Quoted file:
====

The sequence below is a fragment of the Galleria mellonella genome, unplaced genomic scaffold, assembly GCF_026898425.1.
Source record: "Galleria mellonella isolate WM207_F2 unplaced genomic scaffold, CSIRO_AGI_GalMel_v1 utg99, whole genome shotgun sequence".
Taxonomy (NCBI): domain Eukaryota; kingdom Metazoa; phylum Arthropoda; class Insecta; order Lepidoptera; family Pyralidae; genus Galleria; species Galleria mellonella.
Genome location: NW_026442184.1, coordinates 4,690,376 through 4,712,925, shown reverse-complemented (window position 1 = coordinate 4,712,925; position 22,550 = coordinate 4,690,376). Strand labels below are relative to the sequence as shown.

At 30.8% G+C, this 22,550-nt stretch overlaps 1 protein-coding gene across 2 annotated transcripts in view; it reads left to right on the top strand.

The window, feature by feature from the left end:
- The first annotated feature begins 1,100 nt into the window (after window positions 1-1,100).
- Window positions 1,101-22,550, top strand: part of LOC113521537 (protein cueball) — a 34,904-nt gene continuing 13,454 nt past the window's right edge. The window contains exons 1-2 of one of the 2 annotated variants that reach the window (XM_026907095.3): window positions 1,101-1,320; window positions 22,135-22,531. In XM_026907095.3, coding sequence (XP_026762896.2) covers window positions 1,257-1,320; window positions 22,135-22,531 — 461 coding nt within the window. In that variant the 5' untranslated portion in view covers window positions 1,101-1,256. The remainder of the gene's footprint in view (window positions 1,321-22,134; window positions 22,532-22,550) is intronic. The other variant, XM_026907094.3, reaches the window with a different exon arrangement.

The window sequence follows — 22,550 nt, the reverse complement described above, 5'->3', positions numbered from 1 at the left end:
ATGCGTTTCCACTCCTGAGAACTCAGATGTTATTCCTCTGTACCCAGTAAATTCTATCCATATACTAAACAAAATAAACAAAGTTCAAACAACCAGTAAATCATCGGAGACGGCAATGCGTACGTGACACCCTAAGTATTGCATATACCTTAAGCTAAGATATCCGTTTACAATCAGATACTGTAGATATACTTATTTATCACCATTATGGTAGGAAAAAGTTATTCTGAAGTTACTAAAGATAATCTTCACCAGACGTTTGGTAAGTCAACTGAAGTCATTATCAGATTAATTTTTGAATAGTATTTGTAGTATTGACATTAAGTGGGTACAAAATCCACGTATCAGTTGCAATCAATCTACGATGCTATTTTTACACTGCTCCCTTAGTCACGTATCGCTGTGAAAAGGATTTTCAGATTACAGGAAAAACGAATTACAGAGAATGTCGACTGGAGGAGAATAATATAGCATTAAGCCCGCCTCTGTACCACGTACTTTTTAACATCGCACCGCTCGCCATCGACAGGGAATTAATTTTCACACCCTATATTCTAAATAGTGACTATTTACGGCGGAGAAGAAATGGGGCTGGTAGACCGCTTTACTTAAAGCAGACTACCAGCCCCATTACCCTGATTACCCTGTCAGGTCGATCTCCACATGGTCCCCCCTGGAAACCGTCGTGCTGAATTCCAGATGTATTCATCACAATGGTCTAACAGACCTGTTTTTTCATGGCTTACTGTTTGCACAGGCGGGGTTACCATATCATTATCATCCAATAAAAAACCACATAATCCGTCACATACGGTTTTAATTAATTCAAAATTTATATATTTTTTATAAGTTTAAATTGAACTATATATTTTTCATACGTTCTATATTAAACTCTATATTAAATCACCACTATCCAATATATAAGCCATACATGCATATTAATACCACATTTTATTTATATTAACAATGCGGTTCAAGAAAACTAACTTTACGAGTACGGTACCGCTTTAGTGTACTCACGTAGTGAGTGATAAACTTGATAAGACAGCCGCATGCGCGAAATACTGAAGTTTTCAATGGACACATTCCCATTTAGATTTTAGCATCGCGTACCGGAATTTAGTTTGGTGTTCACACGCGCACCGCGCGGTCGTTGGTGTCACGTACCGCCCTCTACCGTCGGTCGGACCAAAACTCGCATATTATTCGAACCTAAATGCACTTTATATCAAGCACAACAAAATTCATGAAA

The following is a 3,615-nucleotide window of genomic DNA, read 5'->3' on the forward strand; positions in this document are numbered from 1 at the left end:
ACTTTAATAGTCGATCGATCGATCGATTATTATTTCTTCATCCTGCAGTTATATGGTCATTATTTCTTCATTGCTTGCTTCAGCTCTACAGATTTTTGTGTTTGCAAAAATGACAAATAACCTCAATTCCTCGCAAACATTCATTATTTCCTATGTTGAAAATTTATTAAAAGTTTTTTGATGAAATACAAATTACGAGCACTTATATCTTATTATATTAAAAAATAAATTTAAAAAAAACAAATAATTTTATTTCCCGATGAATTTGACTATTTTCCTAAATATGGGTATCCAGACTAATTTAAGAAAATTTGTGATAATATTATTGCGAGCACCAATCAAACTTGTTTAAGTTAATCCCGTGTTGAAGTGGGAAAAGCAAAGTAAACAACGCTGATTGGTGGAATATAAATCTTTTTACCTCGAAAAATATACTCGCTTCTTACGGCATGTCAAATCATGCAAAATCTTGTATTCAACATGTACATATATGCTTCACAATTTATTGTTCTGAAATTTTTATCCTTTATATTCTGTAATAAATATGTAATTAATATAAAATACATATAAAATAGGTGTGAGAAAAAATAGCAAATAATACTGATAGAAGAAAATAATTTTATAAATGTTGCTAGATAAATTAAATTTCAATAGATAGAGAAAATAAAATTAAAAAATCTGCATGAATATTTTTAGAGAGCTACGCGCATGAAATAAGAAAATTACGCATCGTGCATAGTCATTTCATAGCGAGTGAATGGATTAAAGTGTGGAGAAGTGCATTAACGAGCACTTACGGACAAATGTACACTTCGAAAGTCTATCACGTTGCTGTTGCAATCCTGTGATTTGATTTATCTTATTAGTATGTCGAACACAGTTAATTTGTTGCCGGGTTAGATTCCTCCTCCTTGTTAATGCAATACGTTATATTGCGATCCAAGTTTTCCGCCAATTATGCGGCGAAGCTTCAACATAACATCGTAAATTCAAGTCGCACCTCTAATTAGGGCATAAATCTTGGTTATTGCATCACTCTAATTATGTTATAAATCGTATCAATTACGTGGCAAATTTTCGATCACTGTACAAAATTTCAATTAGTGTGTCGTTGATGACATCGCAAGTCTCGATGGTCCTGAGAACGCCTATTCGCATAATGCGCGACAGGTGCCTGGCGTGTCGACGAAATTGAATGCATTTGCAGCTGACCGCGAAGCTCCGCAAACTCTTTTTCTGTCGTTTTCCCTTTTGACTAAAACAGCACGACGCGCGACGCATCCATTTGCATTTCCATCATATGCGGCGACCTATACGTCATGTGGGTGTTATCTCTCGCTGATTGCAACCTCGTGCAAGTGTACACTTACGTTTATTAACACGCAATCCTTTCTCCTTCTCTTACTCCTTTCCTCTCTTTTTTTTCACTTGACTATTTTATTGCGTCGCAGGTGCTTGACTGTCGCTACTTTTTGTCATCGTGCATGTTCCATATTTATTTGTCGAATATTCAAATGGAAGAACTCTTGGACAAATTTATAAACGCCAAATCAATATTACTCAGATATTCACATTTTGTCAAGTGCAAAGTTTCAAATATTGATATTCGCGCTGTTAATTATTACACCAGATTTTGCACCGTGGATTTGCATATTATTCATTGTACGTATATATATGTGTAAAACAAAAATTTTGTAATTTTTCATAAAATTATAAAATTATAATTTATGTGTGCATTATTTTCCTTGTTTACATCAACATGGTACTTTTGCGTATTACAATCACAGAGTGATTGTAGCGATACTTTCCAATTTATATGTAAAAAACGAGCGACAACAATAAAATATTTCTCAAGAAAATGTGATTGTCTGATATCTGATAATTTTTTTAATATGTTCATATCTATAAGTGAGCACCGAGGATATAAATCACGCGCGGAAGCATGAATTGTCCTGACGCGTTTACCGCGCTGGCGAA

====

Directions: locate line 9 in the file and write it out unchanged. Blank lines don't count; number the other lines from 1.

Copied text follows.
The window sequence follows — 22,550 nt, the reverse complement described above, 5'->3', positions numbered from 1 at the left end: